We wrote earlier about the shrinking share of PCs shipped with “7”. This could give a clue about what is happening:
“These systems are not recommended for the average PC user. Above average technical experience with PCs and software are typically required to install the software and drivers needed to make these systems fully functional.
These models should not be purchased if you plan to install any volume licensed version of a Microsoft Windows operating system. For information on Microsoft Windows volume licensing rights please contact Microsoft.
ThinkPad models without an operating system preload are not eligible for special promotions such as, but not limited to: ecoupons, limited time offers, component discounts, etc.”
see Lenovo – ThinkPad laptops with no operating system
Apparently there is a significant demand for PCs without M$’s “tax” and these machines are not intended for businesses who are big customers of M$. They are likely getting GNU/Linux installed.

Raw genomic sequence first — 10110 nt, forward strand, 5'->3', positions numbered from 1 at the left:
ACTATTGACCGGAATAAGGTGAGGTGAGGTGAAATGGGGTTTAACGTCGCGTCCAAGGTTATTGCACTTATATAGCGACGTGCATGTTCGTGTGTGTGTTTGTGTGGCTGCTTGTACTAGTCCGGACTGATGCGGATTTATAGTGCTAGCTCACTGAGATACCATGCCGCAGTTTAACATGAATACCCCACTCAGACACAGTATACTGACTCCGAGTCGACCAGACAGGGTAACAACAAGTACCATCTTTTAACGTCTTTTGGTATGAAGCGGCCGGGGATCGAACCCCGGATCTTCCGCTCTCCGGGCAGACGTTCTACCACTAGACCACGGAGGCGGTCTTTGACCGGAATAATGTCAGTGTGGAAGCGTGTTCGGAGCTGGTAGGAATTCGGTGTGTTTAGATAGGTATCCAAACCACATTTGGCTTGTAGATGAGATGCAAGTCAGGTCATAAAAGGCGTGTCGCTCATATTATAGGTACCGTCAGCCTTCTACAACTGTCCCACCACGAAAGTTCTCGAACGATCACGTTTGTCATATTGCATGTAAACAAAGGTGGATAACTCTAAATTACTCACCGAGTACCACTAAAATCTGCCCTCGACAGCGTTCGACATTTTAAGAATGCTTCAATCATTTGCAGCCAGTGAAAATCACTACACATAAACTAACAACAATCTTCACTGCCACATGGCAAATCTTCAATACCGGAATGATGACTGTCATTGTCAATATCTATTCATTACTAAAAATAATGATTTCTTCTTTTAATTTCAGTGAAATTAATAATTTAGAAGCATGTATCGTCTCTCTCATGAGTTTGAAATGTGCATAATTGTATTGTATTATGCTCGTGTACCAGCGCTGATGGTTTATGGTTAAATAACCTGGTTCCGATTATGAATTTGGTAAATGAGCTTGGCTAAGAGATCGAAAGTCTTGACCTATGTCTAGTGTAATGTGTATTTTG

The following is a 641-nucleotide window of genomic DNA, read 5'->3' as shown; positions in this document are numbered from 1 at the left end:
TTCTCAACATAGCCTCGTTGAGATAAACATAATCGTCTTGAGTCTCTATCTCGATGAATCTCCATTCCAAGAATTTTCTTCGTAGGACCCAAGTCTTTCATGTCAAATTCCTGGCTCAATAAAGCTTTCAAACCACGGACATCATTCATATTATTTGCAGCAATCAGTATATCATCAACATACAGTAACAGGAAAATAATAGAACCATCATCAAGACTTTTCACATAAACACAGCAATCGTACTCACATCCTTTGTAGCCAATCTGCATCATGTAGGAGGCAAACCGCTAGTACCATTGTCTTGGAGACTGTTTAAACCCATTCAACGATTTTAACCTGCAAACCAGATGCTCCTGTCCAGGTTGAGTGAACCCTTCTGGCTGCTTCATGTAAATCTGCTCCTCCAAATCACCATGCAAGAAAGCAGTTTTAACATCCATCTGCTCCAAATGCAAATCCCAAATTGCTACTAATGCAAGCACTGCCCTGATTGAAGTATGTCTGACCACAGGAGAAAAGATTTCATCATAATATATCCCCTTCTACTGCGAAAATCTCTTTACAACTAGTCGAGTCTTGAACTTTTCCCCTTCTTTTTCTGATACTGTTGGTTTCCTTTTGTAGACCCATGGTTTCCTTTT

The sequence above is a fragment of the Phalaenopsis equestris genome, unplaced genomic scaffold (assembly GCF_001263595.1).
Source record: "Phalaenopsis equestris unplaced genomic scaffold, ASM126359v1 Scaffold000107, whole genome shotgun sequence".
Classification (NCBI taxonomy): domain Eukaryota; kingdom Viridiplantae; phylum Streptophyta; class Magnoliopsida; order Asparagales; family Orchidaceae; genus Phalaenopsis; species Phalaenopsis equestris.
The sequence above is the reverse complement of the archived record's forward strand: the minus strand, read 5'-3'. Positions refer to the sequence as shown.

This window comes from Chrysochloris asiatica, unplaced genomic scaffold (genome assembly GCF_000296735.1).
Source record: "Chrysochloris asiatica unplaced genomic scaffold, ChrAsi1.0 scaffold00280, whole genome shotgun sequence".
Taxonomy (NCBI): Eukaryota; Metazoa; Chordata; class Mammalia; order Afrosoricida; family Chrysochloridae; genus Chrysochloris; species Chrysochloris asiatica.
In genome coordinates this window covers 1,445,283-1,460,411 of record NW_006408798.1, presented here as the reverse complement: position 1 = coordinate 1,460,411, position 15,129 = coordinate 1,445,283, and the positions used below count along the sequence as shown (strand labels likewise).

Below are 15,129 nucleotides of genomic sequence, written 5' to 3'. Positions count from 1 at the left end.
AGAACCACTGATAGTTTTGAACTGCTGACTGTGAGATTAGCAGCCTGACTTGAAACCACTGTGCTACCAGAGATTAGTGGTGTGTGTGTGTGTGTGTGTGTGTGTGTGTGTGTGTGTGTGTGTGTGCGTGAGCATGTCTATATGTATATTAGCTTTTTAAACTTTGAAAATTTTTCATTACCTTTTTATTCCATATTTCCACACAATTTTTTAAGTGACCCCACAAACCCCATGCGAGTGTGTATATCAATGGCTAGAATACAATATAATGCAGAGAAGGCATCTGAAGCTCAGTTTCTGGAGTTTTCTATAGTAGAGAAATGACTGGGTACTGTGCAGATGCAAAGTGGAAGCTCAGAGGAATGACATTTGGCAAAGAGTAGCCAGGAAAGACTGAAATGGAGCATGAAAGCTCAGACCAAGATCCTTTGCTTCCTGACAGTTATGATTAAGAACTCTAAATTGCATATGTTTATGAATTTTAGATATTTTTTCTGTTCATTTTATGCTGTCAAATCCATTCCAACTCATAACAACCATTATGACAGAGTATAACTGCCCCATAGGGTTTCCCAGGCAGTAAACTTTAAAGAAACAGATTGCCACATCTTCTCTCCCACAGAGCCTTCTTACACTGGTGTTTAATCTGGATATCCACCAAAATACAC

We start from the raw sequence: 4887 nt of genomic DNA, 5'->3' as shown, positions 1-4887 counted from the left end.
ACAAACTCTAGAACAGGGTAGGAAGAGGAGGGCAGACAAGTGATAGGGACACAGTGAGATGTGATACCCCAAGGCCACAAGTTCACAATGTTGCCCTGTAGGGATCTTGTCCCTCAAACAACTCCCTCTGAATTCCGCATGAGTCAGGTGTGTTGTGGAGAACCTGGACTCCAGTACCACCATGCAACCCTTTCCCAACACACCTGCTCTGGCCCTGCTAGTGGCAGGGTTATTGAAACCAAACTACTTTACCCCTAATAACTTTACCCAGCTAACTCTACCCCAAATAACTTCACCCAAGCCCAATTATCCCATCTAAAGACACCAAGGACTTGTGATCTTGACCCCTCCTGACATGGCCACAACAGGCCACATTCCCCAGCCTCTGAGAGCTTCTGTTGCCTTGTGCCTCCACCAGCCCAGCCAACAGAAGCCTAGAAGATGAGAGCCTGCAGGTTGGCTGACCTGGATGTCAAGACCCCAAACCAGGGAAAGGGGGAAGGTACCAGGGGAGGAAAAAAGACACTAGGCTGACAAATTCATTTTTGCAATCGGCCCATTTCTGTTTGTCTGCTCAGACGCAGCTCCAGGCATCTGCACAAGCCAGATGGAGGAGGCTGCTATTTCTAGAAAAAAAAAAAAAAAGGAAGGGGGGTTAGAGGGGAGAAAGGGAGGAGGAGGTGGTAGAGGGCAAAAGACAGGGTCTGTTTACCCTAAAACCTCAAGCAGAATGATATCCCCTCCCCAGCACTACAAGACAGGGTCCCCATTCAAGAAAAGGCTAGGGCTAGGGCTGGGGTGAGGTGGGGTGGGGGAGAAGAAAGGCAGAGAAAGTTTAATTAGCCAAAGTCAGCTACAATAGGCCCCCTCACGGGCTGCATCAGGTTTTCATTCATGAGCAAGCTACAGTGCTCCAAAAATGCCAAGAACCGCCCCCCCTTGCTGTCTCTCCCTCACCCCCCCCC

One wonders what “volume licensing” with M$ is about if a PC without an OS does not work? Is M$ asking businesses to pay twice for a licence, once when purchasing the PC and again when making the “volume licensing” agreement? Here’s what M$ says about that:
- If you plan to buy five or more software licenses, Microsoft offers price advantages for volume purchasing.
- Desktop PC Operating Systems–Per-Copy, Per-Device License
You must acquire a license for each device on or from which you access or use the software (locally and remotely). You may install only one copy on the device. You may install that copy on the host operating system or in a virtual (or otherwise emulated) hardware system. In Volume Licensing, the desktop PC operating system license is an upgrade license. You may only acquire upgrade licenses for devices for which you have already licensed a qualifying operating system. A list of qualifying operating systems that qualify for an upgrade license is contained in the Product List, which you can find at
If you acquire Software Assurance, you have the right to use Windows 7 Enterprise Edition on the device instead of Windows 7 Professional. This also permits you to run up to four additional copies or instances on the device.
None of that makes any sense to me. The trolls call GNU/Linux complicated. All the complexity of GNU/Linux pales in comparison to the choices M$ offers. Of course complexity kills. I don’t see anywhere in that document where M$ requires a customer to purchase software with a PC, yet Lenovo discourages that. The mystery continues. Where have all the PCs gone that ship without “7”?